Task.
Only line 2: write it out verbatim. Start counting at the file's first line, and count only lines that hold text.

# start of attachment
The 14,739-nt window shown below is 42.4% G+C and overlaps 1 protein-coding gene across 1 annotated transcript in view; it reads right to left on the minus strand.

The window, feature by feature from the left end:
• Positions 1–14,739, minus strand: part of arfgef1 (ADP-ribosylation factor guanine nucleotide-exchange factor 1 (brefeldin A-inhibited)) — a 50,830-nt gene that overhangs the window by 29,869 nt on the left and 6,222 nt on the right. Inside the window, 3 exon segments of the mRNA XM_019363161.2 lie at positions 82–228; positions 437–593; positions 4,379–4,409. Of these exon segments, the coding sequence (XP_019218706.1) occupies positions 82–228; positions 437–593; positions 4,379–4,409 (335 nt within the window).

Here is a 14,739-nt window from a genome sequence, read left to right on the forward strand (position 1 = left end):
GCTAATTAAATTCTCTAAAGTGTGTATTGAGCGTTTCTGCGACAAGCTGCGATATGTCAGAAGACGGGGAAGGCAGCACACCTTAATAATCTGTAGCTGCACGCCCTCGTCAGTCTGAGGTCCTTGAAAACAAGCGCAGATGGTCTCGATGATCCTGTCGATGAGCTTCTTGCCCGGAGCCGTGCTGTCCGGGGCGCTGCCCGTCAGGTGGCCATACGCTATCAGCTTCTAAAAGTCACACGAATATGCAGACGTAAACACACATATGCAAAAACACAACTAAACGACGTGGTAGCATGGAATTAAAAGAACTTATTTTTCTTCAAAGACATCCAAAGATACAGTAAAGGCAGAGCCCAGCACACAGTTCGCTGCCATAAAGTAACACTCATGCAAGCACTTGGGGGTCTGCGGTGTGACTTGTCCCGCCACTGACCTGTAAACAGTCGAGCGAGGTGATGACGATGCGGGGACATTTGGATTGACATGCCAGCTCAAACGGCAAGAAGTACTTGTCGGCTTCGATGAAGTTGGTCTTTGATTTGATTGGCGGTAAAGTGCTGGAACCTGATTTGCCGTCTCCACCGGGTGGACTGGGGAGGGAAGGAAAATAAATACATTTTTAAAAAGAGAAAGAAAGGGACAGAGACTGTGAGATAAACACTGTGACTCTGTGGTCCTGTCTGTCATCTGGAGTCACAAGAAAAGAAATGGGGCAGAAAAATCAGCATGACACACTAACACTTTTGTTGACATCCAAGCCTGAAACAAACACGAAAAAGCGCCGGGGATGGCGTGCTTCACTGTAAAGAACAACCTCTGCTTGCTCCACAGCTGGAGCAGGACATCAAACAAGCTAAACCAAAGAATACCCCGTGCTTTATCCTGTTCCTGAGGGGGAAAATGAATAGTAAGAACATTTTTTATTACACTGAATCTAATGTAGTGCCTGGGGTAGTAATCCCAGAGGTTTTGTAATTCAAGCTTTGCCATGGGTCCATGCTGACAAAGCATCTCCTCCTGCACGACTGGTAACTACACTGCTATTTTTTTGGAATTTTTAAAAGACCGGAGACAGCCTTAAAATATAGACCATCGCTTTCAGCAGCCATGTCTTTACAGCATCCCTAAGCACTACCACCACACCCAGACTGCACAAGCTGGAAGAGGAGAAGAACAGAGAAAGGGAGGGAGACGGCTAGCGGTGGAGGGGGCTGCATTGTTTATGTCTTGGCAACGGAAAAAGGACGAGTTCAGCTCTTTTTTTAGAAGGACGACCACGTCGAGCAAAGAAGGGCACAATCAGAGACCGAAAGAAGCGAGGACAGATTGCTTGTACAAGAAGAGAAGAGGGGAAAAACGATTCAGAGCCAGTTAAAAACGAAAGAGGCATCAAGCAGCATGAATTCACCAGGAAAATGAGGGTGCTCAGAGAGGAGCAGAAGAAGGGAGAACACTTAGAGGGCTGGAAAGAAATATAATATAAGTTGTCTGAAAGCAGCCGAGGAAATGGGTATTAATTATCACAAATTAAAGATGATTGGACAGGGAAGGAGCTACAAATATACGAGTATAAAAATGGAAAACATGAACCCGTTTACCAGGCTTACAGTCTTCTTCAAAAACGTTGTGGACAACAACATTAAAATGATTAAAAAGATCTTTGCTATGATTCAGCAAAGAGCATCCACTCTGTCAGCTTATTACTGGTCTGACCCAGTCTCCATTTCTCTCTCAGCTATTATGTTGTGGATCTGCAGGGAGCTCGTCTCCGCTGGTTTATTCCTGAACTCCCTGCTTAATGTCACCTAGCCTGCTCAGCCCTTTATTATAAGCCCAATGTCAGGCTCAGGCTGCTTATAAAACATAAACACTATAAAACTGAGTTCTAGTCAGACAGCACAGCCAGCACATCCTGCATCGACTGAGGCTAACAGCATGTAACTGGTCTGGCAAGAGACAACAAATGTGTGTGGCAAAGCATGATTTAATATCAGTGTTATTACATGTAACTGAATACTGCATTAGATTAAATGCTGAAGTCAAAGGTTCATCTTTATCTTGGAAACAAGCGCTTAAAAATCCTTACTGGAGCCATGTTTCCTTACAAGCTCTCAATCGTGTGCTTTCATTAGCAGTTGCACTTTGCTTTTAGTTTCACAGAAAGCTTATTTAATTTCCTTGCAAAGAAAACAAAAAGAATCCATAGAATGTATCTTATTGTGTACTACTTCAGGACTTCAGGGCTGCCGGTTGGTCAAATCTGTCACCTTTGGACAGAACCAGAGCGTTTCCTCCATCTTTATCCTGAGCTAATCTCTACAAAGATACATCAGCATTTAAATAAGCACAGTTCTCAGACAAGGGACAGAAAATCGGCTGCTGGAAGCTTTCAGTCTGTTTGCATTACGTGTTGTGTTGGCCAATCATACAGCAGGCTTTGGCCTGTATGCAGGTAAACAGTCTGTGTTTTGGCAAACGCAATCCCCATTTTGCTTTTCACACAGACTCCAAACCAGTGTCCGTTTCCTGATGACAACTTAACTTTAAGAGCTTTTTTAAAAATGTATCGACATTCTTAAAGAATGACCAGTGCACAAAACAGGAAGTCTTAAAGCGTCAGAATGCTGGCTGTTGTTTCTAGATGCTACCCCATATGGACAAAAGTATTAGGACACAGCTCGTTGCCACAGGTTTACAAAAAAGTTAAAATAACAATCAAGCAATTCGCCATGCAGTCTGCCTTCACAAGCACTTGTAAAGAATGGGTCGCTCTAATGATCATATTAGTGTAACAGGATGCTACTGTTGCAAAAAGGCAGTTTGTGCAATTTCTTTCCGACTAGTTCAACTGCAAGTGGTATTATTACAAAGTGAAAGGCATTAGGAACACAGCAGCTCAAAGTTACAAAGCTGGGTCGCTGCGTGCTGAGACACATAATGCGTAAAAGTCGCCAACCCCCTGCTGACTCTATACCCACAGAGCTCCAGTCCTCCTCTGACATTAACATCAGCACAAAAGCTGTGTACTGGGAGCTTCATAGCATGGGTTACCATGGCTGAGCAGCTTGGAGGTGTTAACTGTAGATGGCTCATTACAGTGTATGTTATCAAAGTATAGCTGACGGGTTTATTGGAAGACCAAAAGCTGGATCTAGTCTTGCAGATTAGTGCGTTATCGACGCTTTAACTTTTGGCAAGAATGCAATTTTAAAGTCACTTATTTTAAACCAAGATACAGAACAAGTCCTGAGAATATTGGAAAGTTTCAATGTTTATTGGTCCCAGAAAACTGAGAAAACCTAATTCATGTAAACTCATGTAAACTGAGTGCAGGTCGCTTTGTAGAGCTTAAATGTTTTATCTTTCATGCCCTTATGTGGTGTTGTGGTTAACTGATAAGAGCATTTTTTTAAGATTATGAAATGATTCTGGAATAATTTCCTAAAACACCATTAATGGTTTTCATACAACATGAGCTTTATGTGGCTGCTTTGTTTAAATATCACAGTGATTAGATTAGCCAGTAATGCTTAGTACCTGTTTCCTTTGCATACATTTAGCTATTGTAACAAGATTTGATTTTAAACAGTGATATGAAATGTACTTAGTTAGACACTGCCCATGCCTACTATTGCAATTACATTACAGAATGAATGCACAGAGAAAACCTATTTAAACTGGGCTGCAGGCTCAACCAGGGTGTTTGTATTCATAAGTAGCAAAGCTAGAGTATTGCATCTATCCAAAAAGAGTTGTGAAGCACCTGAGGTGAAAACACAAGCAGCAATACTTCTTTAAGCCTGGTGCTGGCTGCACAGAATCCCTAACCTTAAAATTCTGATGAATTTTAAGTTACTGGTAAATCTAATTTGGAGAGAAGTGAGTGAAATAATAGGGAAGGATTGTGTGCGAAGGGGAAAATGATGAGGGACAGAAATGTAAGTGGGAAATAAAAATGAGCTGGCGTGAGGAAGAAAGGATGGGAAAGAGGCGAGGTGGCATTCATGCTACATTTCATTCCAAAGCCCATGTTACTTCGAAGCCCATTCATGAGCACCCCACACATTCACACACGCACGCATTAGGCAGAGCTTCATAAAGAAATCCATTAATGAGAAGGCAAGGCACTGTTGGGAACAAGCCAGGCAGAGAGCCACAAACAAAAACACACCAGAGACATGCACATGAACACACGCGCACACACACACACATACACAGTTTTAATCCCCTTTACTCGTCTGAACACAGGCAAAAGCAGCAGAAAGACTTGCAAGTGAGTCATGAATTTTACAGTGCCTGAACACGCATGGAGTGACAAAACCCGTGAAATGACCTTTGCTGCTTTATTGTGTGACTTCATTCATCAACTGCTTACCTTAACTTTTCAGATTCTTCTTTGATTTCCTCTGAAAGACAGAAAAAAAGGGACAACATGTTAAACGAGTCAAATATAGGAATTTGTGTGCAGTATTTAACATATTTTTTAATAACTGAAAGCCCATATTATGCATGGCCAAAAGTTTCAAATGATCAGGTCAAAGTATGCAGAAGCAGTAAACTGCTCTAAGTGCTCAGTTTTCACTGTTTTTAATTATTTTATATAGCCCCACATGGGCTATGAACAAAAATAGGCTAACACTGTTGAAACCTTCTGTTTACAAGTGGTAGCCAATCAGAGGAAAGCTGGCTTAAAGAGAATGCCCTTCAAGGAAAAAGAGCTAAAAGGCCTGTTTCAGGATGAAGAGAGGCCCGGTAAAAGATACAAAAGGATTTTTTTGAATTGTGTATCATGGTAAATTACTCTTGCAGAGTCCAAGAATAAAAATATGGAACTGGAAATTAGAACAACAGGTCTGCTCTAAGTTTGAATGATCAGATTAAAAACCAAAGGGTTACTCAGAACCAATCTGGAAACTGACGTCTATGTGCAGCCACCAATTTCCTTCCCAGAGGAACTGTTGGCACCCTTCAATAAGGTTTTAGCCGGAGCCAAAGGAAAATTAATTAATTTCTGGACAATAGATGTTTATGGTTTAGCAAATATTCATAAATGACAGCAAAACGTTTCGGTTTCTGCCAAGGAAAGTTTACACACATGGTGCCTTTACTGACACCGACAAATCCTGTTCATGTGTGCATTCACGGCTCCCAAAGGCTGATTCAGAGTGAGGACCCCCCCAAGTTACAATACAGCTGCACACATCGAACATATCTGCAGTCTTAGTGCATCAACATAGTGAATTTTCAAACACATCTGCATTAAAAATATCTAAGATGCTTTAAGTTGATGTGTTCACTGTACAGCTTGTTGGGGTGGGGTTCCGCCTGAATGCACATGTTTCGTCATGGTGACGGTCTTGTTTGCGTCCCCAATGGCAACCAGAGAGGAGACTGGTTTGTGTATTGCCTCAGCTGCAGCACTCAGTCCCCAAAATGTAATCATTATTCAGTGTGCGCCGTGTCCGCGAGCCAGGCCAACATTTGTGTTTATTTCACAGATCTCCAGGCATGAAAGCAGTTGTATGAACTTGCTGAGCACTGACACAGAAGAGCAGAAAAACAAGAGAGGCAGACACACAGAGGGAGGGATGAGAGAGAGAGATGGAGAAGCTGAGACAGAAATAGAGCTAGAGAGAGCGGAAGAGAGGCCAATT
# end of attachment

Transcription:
The window, feature by feature from the left end: